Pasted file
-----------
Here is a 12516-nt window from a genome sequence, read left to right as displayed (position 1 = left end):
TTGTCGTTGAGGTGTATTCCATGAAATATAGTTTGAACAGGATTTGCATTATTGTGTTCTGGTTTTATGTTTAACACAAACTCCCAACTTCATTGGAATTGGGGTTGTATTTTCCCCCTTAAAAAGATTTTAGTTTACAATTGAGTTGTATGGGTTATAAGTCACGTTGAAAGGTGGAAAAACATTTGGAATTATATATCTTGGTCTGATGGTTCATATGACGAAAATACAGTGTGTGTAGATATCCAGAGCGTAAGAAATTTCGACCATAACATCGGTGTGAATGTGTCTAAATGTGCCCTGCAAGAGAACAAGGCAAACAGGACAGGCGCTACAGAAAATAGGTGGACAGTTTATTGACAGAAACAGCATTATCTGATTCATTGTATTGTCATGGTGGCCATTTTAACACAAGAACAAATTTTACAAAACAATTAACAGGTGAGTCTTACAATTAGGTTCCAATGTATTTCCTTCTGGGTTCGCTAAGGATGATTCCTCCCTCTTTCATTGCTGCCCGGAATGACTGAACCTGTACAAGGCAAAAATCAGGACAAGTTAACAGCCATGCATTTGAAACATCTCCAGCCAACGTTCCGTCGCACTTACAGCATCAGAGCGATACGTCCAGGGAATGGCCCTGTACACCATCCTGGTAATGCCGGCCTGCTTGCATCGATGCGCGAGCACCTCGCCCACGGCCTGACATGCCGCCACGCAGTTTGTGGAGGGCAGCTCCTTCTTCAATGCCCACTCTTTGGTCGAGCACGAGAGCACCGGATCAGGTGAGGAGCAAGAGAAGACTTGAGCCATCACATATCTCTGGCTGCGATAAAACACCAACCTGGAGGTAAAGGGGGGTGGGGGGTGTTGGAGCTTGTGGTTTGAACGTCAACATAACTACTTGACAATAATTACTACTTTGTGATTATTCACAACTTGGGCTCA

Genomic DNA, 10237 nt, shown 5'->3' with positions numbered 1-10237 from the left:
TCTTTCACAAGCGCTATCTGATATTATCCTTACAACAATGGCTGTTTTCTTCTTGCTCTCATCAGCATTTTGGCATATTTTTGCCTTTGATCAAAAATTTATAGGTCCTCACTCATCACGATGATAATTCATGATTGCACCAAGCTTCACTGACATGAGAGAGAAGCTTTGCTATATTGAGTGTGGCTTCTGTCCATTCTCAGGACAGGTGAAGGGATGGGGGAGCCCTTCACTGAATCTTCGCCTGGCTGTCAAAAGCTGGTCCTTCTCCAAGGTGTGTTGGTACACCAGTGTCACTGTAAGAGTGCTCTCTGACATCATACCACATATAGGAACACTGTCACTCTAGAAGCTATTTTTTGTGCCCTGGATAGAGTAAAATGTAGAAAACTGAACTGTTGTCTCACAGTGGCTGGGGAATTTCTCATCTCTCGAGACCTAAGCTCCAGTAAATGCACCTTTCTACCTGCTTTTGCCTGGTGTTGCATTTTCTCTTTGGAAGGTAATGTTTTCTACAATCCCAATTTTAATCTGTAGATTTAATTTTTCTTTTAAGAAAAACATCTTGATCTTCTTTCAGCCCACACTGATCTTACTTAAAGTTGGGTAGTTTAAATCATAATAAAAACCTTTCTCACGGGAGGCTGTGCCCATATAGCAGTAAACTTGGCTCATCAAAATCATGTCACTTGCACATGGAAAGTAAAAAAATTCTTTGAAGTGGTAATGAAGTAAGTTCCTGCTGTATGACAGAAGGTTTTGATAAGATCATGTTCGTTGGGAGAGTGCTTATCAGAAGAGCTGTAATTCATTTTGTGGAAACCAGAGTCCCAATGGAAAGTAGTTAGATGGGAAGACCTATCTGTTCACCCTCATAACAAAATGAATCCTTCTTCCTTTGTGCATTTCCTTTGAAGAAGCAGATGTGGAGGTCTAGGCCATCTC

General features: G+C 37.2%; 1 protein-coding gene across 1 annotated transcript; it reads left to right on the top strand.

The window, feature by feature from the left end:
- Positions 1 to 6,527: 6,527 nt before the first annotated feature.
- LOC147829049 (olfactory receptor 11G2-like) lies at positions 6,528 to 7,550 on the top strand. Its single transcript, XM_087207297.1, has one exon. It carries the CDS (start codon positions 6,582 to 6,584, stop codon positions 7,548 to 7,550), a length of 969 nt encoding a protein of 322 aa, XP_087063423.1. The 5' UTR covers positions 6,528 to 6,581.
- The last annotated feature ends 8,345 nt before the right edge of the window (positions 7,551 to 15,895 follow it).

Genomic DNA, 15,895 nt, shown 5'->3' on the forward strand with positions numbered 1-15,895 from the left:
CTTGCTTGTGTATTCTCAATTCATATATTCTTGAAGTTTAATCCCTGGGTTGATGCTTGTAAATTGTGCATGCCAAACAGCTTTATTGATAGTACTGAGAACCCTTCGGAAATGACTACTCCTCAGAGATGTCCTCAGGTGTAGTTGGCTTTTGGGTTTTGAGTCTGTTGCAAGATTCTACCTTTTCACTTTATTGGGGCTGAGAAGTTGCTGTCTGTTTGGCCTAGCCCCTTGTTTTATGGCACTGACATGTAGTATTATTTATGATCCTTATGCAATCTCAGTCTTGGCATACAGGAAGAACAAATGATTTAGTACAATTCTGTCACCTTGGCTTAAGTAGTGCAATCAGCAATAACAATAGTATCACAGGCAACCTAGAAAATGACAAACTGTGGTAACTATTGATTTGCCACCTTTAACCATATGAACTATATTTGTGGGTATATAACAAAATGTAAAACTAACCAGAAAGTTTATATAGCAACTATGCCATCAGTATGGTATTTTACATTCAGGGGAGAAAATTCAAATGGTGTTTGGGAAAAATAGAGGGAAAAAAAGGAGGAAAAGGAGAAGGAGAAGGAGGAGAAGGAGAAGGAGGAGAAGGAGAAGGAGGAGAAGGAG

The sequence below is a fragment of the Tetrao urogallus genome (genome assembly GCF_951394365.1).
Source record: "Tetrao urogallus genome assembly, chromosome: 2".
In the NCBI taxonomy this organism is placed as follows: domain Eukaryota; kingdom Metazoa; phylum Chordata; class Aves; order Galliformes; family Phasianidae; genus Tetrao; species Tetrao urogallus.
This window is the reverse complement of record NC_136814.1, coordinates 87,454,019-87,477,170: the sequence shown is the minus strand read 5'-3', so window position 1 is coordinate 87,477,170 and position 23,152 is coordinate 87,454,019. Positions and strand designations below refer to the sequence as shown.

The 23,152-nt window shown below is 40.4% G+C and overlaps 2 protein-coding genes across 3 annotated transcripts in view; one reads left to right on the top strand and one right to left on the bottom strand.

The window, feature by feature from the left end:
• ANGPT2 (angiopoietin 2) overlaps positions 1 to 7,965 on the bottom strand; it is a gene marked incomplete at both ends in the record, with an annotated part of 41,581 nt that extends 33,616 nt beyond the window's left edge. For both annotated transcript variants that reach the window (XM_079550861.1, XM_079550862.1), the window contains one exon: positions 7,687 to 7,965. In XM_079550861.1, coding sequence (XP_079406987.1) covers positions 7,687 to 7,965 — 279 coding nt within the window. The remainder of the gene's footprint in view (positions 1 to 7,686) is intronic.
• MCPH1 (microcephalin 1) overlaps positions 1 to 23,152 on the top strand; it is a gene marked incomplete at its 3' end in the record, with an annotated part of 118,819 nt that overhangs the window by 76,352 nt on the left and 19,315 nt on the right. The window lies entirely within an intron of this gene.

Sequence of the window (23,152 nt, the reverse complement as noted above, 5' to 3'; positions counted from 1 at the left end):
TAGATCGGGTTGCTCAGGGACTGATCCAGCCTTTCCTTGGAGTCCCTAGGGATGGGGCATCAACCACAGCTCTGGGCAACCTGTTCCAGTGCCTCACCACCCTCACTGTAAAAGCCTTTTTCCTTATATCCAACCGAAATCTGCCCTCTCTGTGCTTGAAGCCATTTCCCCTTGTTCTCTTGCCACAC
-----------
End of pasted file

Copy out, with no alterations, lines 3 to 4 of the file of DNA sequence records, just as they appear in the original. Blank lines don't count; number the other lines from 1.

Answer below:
Genomic DNA, 10237 nt, shown 5'->3' with positions numbered 1-10237 from the left:
TCTTTCACAAGCGCTATCTGATATTATCCTTACAACAATGGCTGTTTTCTTCTTGCTCTCATCAGCATTTTGGCATATTTTTGCCTTTGATCAAAAATTTATAGGTCCTCACTCATCACGATGATAATTCATGATTGCACCAAGCTTCACTGACATGAGAGAGAAGCTTTGCTATATTGAGTGTGGCTTCTGTCCATTCTCAGGACAGGTGAAGGGATGGGGGAGCCCTTCACTGAATCTTCGCCTGGCTGTCAAAAGCTGGTCCTTCTCCAAGGTGTGTTGGTACACCAGTGTCACTGTAAGAGTGCTCTCTGACATCATACCACATATAGGAACACTGTCACTCTAGAAGCTATTTTTTGTGCCCTGGATAGAGTAAAATGTAGAAAACTGAACTGTTGTCTCACAGTGGCTGGGGAATTTCTCATCTCTCGAGACCTAAGCTCCAGTAAATGCACCTTTCTACCTGCTTTTGCCTGGTGTTGCATTTTCTCTTTGGAAGGTAATGTTTTCTACAATCCCAATTTTAATCTGTAGATTTAATTTTTCTTTTAAGAAAAACATCTTGATCTTCTTTCAGCCCACACTGATCTTACTTAAAGTTGGGTAGTTTAAATCATAATAAAAACCTTTCTCACGGGAGGCTGTGCCCATATAGCAGTAAACTTGGCTCATCAAAATCATGTCACTTGCACATGGAAAGTAAAAAAATTCTTTGAAGTGGTAATGAAGTAAGTTCCTGCTGTATGACAGAAGGTTTTGATAAGATCATGTTCGTTGGGAGAGTGCTTATCAGAAGAGCTGTAATTCATTTTGTGGAAACCAGAGTCCCAATGGAAAGTAGTTAGATGGGAAGACCTATCTGTTCACCCTCATAACAAAATGAATCCTTCTTCCTTTGTGCATTTCCTTTGAAGAAGCAGATGTGGAGGTCTAGGCCATCTC